x

Abu Dhabi, UAEThursday 20 September 2018

Quebec's Muslim community to have their own cemetery, mayor says

The city had promised a separate Muslim graveyard after a shooting attack by a white supremacist at a mosque in January that left six people dead

People attend a vigil for victims of a shooting at a Quebec City mosque, at the Grand Parade in Halifax, Nova Scotia, on January 30, 2017. AP / Andrew Vaughan / The Canadian Press
People attend a vigil for victims of a shooting at a Quebec City mosque, at the Grand Parade in Halifax, Nova Scotia, on January 30, 2017. AP / Andrew Vaughan / The Canadian Press

Quebec's mayor announced that the city's Muslim community will have their own cemetery, despite objections from right-wing groups and rising anti-Muslim sentiment.

The city had promised a separate Muslim graveyard after a shooting attack by a white supremacist at a mosque in January that left six people dead.

The Muslim cemetery will be set up on land adjoining one of the city's main cemeteries.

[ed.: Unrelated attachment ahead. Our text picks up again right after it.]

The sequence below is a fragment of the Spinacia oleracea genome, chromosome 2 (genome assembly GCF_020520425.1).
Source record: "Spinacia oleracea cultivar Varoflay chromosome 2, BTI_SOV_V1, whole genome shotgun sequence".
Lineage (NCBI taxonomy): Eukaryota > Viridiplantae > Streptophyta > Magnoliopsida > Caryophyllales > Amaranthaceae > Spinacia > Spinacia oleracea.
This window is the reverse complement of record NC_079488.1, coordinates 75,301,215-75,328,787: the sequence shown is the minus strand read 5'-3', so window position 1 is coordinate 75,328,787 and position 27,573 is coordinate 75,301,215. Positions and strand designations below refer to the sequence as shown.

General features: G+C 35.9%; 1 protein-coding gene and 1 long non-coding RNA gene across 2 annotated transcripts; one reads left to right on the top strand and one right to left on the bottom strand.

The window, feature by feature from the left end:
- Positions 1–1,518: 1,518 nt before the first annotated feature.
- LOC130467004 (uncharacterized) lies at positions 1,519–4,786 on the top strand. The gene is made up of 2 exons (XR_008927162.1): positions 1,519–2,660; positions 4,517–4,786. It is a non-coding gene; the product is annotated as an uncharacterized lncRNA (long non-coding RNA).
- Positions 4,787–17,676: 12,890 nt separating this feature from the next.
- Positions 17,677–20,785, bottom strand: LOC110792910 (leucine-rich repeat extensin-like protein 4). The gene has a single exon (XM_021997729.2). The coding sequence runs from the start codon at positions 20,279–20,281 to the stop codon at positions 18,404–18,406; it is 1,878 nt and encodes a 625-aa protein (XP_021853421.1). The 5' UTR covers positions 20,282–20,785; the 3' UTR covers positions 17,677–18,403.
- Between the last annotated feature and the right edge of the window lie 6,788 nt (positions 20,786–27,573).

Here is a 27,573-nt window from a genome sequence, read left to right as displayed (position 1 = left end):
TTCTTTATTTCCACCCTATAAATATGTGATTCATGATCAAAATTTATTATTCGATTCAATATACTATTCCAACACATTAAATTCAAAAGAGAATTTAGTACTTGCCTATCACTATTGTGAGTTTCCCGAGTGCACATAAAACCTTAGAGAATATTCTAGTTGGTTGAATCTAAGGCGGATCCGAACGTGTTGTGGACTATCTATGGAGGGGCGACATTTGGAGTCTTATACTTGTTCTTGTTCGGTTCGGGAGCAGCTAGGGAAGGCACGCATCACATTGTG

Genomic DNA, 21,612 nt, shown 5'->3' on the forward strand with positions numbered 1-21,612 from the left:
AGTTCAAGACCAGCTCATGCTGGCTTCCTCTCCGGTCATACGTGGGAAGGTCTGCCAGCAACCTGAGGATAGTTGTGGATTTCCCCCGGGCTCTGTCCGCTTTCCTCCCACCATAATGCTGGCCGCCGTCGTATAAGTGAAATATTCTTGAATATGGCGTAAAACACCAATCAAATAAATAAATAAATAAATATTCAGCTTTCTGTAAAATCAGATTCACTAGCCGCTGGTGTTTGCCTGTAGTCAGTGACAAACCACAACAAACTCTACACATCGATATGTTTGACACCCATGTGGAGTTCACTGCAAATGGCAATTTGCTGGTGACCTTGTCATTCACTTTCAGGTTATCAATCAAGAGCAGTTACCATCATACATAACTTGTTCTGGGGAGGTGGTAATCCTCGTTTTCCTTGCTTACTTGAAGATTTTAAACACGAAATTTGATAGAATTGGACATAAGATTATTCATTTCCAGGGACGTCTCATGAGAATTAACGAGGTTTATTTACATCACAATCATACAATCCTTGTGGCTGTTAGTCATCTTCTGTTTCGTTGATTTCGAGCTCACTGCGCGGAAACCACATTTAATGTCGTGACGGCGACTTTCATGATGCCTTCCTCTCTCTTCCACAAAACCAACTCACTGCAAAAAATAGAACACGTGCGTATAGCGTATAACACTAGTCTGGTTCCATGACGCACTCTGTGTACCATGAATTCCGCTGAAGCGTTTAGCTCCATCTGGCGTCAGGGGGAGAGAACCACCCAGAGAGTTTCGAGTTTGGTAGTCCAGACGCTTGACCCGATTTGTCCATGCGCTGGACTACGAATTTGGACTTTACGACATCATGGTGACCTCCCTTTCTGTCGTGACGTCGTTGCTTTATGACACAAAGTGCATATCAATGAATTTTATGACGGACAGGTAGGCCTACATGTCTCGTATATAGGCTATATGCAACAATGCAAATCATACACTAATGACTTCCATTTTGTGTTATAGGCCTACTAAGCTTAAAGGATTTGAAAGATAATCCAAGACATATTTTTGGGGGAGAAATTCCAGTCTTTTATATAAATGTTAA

"The city of Quebec has accepted, subject to the approval by City Council, an offer submitted by the Islamic Cultural Centre of Quebec to purchase municipal land that will allow the construction of a cemetery for the Muslim community in the greater Quebec City region," City Hall said in a statement on Friday.

"For over 400 years, Quebec has been a welcoming city for all cultures, languages and religions," said Quebec's mayor Regis Labeaume.

Negotiations over a possible Muslim cemetery had been dragging on for more than a decade, but the debate became more heated after the mosque shooting. The Muslim community was outraged that the remains of some of the victims had to be to be taken to Montreal, 150 miles away, to be buried in a Muslim cemetery.

________________

Read more:

Conservative radio hosts under fire after Quebec mosque attack

Canada mosque shooting suspect: Who is Alexandre Bissonnette?

The politics of language and extremism

________________

Last month, plans to build a Muslim graveyard in a small town just outside the city had to be scrapped when local residents rejected the idea in a referendum. Local media said far-right groups had lobbied in favour of a "no" vote.

Several days after that local poll, the Quebec Muslim centre received a package containing a desecrated Koran and a hate message.

Anti-immigration and anti-Muslim messages have been on the rise in towns across Quebec province and on nationalist websites.

A spokesman for a right-wing nationalist group, The Federation of Native Quebecers (FQS), in July called on the airwaves of Radio-Canada for a poster campaign against what he called "massive immigration" which he said Quebecers did not want.

RELATED ARTICLES
Recommended